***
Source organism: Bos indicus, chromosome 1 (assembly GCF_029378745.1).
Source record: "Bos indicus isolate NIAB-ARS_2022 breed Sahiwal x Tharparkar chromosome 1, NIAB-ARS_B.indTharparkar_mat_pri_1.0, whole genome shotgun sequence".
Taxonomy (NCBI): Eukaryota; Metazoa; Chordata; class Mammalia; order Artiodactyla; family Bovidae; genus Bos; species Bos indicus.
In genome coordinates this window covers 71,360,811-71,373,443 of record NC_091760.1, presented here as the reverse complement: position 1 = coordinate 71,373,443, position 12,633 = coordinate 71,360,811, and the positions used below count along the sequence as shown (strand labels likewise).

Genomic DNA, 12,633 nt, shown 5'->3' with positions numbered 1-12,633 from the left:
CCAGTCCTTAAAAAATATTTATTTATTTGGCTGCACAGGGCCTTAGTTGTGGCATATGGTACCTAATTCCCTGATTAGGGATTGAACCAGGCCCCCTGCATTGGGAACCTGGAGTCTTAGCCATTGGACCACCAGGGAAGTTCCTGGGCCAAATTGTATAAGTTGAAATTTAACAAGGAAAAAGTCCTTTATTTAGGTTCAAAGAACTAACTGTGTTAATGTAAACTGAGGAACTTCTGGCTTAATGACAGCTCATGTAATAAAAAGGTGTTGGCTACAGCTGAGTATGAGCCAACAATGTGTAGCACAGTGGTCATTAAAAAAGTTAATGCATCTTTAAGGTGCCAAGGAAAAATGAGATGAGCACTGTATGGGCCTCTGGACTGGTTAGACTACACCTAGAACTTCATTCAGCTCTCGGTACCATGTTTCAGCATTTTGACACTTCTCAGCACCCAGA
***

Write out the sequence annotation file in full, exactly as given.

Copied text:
Source organism: Bos indicus, chromosome 1 (assembly GCF_029378745.1).
Source record: "Bos indicus isolate NIAB-ARS_2022 breed Sahiwal x Tharparkar chromosome 1, NIAB-ARS_B.indTharparkar_mat_pri_1.0, whole genome shotgun sequence".
Taxonomy (NCBI): Eukaryota; Metazoa; Chordata; class Mammalia; order Artiodactyla; family Bovidae; genus Bos; species Bos indicus.
In genome coordinates this window covers 71,360,811-71,373,443 of record NC_091760.1, presented here as the reverse complement: position 1 = coordinate 71,373,443, position 12,633 = coordinate 71,360,811, and the positions used below count along the sequence as shown (strand labels likewise).

Genomic DNA, 12,633 nt, shown 5'->3' with positions numbered 1-12,633 from the left:
CCAGTCCTTAAAAAATATTTATTTATTTGGCTGCACAGGGCCTTAGTTGTGGCATATGGTACCTAATTCCCTGATTAGGGATTGAACCAGGCCCCCTGCATTGGGAACCTGGAGTCTTAGCCATTGGACCACCAGGGAAGTTCCTGGGCCAAATTGTATAAGTTGAAATTTAACAAGGAAAAAGTCCTTTATTTAGGTTCAAAGAACTAACTGTGTTAATGTAAACTGAGGAACTTCTGGCTTAATGACAGCTCATGTAATAAAAAGGTGTTGGCTACAGCTGAGTATGAGCCAACAATGTGTAGCACAGTGGTCATTAAAAAAGTTAATGCATCTTTAAGGTGCCAAGGAAAAATGAGATGAGCACTGTATGGGCCTCTGGACTGGTTAGACTACACCTAGAACTTCATTCAGCTCTCGGTACCATGTTTCAGCATTTTGACACTTCTCAGCACCCAGA